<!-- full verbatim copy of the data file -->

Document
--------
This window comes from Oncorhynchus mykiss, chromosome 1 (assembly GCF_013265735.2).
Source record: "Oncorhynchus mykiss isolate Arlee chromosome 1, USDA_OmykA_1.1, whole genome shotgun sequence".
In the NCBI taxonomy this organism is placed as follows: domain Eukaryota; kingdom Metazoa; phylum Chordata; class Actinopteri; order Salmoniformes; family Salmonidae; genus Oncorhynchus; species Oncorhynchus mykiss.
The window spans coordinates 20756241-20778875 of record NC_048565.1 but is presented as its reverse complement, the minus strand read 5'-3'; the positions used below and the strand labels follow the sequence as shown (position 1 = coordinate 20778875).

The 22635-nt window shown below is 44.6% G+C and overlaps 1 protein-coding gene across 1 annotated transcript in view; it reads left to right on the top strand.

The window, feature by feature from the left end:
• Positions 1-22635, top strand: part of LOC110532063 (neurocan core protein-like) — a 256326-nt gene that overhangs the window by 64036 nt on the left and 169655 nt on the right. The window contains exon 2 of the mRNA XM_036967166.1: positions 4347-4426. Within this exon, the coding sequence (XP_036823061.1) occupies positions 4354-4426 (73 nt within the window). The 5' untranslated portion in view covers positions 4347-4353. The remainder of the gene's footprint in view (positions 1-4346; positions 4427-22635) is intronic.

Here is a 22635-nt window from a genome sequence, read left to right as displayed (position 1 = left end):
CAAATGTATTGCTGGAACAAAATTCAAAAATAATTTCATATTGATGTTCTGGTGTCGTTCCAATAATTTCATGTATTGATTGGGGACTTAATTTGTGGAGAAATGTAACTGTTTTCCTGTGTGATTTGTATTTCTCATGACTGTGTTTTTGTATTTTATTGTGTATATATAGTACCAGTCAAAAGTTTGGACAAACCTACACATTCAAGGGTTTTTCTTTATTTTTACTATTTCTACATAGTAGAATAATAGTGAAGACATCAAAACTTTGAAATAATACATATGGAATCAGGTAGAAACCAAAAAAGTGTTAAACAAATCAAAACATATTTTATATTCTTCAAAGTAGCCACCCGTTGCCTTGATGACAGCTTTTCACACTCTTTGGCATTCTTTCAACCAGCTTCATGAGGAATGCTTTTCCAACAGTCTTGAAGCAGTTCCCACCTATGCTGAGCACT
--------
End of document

This window comes from Oncorhynchus mykiss, chromosome 1 (assembly GCF_013265735.2).
Source record: "Oncorhynchus mykiss isolate Arlee chromosome 1, USDA_OmykA_1.1, whole genome shotgun sequence".
In the NCBI taxonomy this organism is placed as follows: domain Eukaryota; kingdom Metazoa; phylum Chordata; class Actinopteri; order Salmoniformes; family Salmonidae; genus Oncorhynchus; species Oncorhynchus mykiss.
The window spans coordinates 20756241-20778875 of record NC_048565.1 but is presented as its reverse complement, the minus strand read 5'-3'; the positions used below and the strand labels follow the sequence as shown (position 1 = coordinate 20778875).

The 22635-nt window shown below is 44.6% G+C and overlaps 1 protein-coding gene across 1 annotated transcript in view; it reads left to right on the top strand.

The window, feature by feature from the left end:
• Positions 1-22635, top strand: part of LOC110532063 (neurocan core protein-like) — a 256326-nt gene that overhangs the window by 64036 nt on the left and 169655 nt on the right. The window contains exon 2 of the mRNA XM_036967166.1: positions 4347-4426. Within this exon, the coding sequence (XP_036823061.1) occupies positions 4354-4426 (73 nt within the window). The 5' untranslated portion in view covers positions 4347-4353. The remainder of the gene's footprint in view (positions 1-4346; positions 4427-22635) is intronic.

Here is a 22635-nt window from a genome sequence, read left to right as displayed (position 1 = left end):
CAAATGTATTGCTGGAACAAAATTCAAAAATAATTTCATATTGATGTTCTGGTGTCGTTCCAATAATTTCATGTATTGATTGGGGACTTAATTTGTGGAGAAATGTAACTGTTTTCCTGTGTGATTTGTATTTCTCATGACTGTGTTTTTGTATTTTATTGTGTATATATAGTACCAGTCAAAAGTTTGGACAAACCTACACATTCAAGGGTTTTTCTTTATTTTTACTATTTCTACATAGTAGAATAATAGTGAAGACATCAAAACTTTGAAATAATACATATGGAATCAGGTAGAAACCAAAAAAGTGTTAAACAAATCAAAACATATTTTATATTCTTCAAAGTAGCCACCCGTTGCCTTGATGACAGCTTTTCACACTCTTTGGCATTCTTTCAACCAGCTTCATGAGGAATGCTTTTCCAACAGTCTTGAAGCAGTTCCCACCTATGCTGAGCACT